PAUL BUCHHEIT FOR BUZZFLASH AT TRUTHOUT
Just 10 percent of Americans own 91 percent of the nation's stocks and mutual funds, according to economist Edward Wolff (Table 7). Most of the remainder is held by a "middle class" that is steadily losing ground. The bottom 60 percent is almost entirely shut out (Table 2).
Stock owners, some of whom made billions of dollars last year, can defer their income taxes indefinitely, pay a reduced capital gains tax when they decide to cash in, or pass on the capital gains tax-free to their heirs.
Making money is all a game to the super-rich - redistribution toward the top, trickle-down delusions, tax avoidance, and even, for some of them, dabbling in criminal activities. Sen. Lindsey Graham (R-South Carolina) once said, "It's really American to avoid paying taxes, legally...It's a game we play...I see nothing wrong with playing the game because we set it up to be a game." Here's part of their game plan:
$2 of every $5 owned today was created in the last five years, most of it from the financial markets, and almost all of it going to the richest 10 percent.
Unfathomably, the richest 1% took anywhere from 95 percent to 116 percent of the new income gains after the recession. Yes, 116 percent, because almost everyone else went backwards. Median wealth dropped about 40 percent from 2007 to 2013.
JP Morgan CEO Jaime Dimon said, "I am not embarrassed to be a banker." On the contrary, he and his banking buddies can sit back and gloat, knowing that not a single Wall Street banker has been prosecuted for the financial collapse, and that the little fines they pay for their misconduct simply amount to the cost of doing business.
Their crimes include faulty mortgages, lying to the U.S. Senate, and conspiring to hide billions of dollars of trading losses from regulators. The Financial Crisis Inquiry Commission used variations of the word 'fraud' over 150 times in describing the buildup to the crisis.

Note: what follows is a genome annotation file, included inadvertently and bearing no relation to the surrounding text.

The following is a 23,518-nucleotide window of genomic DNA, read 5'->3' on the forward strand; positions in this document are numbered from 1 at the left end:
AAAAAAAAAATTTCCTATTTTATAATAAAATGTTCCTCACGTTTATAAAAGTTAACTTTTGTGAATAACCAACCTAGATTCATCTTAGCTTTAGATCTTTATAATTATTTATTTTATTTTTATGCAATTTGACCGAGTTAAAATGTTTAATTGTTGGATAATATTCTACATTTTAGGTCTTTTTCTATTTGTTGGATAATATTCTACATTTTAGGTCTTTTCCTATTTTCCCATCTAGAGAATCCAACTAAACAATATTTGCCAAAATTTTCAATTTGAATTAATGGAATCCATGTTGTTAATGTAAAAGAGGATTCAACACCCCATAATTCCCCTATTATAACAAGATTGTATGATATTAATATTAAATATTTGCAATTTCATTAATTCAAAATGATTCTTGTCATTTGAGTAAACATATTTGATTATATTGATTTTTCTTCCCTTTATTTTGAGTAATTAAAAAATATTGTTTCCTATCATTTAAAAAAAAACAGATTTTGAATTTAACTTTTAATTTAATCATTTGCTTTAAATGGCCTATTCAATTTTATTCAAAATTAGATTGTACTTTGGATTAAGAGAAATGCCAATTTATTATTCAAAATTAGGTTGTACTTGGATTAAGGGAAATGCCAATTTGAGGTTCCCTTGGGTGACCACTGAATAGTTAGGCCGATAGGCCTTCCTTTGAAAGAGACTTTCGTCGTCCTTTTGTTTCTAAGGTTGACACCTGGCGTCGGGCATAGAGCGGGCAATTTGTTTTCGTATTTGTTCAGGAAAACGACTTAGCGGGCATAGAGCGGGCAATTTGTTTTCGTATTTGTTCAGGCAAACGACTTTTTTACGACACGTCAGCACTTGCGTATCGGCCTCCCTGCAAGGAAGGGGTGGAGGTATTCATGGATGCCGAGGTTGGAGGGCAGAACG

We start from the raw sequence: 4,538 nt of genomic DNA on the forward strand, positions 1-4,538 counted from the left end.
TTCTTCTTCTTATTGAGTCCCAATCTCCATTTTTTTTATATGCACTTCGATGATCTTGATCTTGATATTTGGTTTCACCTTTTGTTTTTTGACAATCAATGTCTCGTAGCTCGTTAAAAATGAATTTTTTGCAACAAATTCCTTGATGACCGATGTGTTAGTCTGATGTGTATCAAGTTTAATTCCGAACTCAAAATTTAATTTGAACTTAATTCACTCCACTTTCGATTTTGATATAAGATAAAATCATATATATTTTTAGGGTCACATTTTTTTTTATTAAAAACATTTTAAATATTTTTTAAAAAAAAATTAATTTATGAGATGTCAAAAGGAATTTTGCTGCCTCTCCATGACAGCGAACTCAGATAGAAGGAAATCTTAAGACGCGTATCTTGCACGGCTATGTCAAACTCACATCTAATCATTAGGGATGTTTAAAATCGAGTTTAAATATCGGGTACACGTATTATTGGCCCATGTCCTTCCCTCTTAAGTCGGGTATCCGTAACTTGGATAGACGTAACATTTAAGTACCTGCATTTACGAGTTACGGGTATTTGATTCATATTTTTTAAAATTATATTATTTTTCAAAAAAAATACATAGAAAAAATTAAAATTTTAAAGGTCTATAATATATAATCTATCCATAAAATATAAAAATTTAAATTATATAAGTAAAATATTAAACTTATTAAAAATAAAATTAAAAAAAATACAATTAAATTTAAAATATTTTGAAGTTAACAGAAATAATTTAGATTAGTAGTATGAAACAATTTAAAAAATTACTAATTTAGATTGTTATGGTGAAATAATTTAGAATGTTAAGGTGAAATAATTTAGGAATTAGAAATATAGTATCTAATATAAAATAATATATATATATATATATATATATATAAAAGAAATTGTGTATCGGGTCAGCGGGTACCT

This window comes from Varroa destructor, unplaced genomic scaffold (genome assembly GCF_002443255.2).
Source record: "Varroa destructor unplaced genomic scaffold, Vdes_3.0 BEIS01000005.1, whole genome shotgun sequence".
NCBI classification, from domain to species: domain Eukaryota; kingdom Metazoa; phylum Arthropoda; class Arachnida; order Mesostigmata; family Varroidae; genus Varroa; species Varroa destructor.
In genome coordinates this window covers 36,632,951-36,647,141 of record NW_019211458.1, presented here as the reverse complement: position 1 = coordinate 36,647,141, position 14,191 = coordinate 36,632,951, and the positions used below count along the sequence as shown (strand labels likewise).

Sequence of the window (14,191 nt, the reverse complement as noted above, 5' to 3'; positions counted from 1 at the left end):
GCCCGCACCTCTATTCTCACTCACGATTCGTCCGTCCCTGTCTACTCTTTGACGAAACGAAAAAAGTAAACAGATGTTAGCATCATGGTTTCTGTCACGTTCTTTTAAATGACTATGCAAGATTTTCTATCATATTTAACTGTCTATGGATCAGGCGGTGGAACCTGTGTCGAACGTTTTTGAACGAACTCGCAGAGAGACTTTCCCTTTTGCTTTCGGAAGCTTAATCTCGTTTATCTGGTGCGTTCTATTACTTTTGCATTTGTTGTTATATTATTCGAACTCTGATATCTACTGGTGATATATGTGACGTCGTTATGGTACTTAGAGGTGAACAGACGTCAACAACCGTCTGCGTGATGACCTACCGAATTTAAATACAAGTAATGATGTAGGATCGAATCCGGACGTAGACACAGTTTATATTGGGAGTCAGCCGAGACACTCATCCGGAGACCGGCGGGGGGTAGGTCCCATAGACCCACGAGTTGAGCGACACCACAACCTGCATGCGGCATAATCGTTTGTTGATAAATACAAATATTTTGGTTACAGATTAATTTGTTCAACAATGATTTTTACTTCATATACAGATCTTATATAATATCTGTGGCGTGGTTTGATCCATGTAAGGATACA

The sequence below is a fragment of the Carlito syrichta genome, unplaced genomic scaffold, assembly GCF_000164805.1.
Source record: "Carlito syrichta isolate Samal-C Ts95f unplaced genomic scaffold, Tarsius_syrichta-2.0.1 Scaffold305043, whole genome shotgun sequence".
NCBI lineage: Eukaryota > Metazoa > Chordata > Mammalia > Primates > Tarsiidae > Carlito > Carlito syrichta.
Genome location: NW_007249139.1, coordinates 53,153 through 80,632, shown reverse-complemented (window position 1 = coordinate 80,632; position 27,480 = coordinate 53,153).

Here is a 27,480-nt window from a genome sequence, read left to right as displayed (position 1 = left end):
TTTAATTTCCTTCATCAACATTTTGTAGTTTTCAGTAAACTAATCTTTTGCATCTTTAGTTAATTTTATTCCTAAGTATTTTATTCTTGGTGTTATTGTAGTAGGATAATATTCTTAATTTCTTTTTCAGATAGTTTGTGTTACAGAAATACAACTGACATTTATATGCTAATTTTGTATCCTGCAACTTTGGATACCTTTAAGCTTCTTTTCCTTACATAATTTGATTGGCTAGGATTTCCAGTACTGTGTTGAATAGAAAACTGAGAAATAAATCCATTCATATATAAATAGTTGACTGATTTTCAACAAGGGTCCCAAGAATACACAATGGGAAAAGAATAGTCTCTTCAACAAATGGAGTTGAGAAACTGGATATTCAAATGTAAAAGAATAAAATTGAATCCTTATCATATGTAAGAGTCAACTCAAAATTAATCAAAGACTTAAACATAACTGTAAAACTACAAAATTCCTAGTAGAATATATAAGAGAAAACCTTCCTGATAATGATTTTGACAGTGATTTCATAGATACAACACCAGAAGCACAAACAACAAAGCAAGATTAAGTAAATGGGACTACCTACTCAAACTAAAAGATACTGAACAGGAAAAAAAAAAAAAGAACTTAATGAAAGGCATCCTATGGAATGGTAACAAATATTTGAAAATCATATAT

The super-rich team tries to convince us that all is well. From the Wall Street Journal: The U.S. economy is on a tear. From a Moody's analyst: Our economy is firing on most cylinders. And from President Obama himself: Tonight, we turn the page.
People with stocks are happy, but the news is a lot different for middle America, which has seen its pay drop a stunning 23 percent since 2009, and its median wealth plummet by about 40 percent.
Even though corporate profits are at their highest level in 85 years, corporations aren't pumping it back into the economy. Instead they're holding it. S&P companies last year spent an incredible 95 percent of their profits on stock buybacks to enrich executives and shareholders.
Meanwhile, as the rest of us dutifully pay our taxes, we get blind-sided by wealthy individuals and corporations who defer their taxes, stash income in tax havens, enjoy a special capital gains tax rate, invest their money in tax-free foundations, or simply don't pay. Boeing, Ford, Chevron, Citigroup, Verizon, JP Morgan, and General Motors, with a combined income last year of $74 billion, paid no taxes, and instead received a combined refund of nearly $2 billion.
And the Middle Class Keeps Losing
This is the middle class of a nation in which over half of public school students are poor enough to qualify for lunch subsidies.
It is a middle class so poor that almost two-thirds of polled Americans said they didn't have enough money to cover a $500 repair bill or a $1,000 emergency room visit.
The only hope of the middle class may be for someone like Elizabeth Warren to lead it against the team of Wall Street bankers who keep winning year after year.
Paul Buchheit is a writer for progressive publications, and the founder and developer of social justice and educational websites (UsAgainstGreed.org, PayUpNow.org, RappingHistory.org).